Nonetheless, special care must be taken to ensure the minimum pressure and flow-rate values of the supply water, as well as the correct operation of the constant flow valves, to prevent the presence of any potentially dry areas that would lead to the formation of lime-scale deposits.
The remaining maintenance requirements are similar to those for the same type of appliance with recirculation. As the flow-rate of water introduced is many times higher than the amount effectively evaporated, the use of demineralised water – despite being advantageous – is not common, for strictly economic reasons.
In the case of steam humidifiers, the maintenance issues are mainly functional in nature, as the risk of bacterial contamination, examined in the next chapter, is virtually non-existent.
Centralised steam distributors: These appliances, connected to a source of steam produced centrally, have limited maintenance requirements, as most of the operations relate to the centralised boiler that, in many cases, is shared by many other utilities.
The specific operations involve periodical inspections of the control valve and the steam distributors, as well as the cleaning or the replacement of the filter in the steam supply line.
Immersed electrode humidifiers: As well as the periodical inspections of the steam distributor and the supply and drain solenoid valves, the maintenance of these appliances simply consists of the cleaning or the replacement of the steam production cylinder containing the immersed electrodes.
the formation of solid deposits on the surface of the electrodes – mostly due to the temporary hardness of the supply water – which, usually being dielectric, prevent the passage of current; even though the level of the water is automatically adjusted to compensate for this, over time the phenomenon affects the entire active surface of the electrodes;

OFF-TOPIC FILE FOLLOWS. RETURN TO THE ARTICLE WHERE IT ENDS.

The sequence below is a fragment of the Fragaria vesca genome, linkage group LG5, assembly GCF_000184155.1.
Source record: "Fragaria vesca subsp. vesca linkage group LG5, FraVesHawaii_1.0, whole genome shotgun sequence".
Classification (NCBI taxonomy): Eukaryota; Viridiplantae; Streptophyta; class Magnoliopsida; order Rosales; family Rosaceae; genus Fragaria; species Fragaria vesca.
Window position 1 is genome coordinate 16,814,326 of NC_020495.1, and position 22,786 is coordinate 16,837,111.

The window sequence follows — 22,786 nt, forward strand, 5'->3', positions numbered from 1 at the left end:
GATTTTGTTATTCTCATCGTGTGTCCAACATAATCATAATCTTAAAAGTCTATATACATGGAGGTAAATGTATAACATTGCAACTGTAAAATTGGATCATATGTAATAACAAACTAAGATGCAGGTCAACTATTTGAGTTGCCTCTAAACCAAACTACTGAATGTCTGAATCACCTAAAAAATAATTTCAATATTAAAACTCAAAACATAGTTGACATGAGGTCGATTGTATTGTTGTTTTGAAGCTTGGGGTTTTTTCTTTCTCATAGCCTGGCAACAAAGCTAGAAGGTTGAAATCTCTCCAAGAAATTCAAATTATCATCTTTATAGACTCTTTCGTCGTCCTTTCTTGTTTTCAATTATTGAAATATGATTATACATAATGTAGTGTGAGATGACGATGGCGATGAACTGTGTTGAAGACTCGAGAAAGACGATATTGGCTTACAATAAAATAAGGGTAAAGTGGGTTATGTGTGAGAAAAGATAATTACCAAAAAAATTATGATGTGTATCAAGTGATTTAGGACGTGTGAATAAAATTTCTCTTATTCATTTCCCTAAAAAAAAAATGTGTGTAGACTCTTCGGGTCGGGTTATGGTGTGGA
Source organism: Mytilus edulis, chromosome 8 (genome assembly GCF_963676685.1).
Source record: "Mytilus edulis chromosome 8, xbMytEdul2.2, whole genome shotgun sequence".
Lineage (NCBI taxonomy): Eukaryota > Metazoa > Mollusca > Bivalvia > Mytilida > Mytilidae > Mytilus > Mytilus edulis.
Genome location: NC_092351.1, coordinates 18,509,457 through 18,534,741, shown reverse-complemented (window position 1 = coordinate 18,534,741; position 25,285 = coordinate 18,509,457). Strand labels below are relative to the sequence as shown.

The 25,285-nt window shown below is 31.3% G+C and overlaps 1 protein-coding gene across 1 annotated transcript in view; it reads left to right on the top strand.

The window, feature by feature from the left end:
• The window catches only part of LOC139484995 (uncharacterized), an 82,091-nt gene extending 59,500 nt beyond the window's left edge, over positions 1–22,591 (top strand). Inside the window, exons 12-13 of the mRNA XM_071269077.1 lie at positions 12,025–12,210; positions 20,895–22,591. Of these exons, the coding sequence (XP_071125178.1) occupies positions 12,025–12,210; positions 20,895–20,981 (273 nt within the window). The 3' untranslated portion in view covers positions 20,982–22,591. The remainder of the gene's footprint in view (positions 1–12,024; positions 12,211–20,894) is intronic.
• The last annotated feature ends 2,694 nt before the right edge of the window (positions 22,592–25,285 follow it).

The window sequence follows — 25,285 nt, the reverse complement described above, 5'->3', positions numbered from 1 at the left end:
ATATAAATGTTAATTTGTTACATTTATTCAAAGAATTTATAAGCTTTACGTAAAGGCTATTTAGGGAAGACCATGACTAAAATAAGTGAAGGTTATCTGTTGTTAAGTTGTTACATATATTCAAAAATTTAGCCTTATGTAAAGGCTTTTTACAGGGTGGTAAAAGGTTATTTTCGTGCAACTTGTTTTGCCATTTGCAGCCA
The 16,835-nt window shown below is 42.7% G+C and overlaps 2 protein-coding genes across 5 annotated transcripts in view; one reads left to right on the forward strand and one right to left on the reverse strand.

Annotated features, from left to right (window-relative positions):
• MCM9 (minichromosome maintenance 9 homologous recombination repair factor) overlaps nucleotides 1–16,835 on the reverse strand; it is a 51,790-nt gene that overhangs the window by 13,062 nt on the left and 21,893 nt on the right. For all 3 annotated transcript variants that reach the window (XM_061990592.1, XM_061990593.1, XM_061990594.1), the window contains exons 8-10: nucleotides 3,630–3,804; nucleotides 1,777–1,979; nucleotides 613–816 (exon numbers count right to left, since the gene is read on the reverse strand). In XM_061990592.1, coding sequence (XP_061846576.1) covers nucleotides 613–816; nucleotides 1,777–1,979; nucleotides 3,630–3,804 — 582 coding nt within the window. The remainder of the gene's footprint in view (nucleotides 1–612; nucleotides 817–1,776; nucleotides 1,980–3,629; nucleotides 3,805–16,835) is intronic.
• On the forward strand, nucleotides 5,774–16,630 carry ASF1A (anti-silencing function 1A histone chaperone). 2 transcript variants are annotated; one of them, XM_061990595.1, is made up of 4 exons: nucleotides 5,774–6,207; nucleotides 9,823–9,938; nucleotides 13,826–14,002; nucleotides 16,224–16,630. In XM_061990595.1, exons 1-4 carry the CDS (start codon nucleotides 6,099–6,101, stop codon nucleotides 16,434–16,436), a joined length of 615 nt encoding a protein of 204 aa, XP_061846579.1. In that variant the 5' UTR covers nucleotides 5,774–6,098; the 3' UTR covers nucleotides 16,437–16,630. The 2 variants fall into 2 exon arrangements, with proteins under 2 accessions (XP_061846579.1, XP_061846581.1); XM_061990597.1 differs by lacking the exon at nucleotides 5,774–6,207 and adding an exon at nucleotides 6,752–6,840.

the filling of the boiler with voluminous solid scale that, being trapped by the bottom filter, occupies an increasing amount of space until eventually preventing the correct flow of water into and out of the cylinder;
the formation of foam due to the presence of surfactants in the water; as well as causing the anomalous operation of the steam production process, the foam often covers the electrodes with a thin film of non-conductive substances that prevents the passage of current, even when the quantity of solids deposited is quite thin and consequently in a relatively short time;
The corrosion of the metallic electrodes; this phenomenon, even if infrequent, occurs when the water, rich in aggressive chemical elements such as chlorides, is concentrated excessively due to defective or insufficient draining; in the more significant cases, electric discharges may occur between the electrodes, which further amplifies the phenomenon, as they cause metallic particles to dissolve in the water, making it even more conductive;
sometimes a poor electrical conductor and carries only a modest quantity of current, representing an electrical resistance; in general, these deposits are cooled by the surrounding water, however in rare cases these may remain partially exposed (such as when there is only a minimum request in operation with variable steam production) and possibly damage the walls of the boiler.
The operating mode of the appliance also has a significant influence on the duration of the boiler: in the case of intermittent operation, the frequency between two production cycles may be reduced significantly as excess water is introduced during the thermal transients, often with successive draining for adjustment, and with this a greater quantity of salts destined to precipitate. From this point of view, the choice of an appliance with excessive capacity generally represents a disadvantage.
Check the suitability of the water for use in immersed electrode humidifiers, according to the indications provided by the manufacturer (if necessary using the electrical conductivity meter installed on the more advanced units).
Visually check the boiler every month.
When necessary, perform maintenance on the boiler (required when signalled in the better appliances by the self-diagnostic checks) at intervals that are obviously strictly related to the characteristics of the water used, and that typically vary from 500 to 4 000 hours, even if in some case they may reach 10 000 hours. The average value is around 2 000 hours.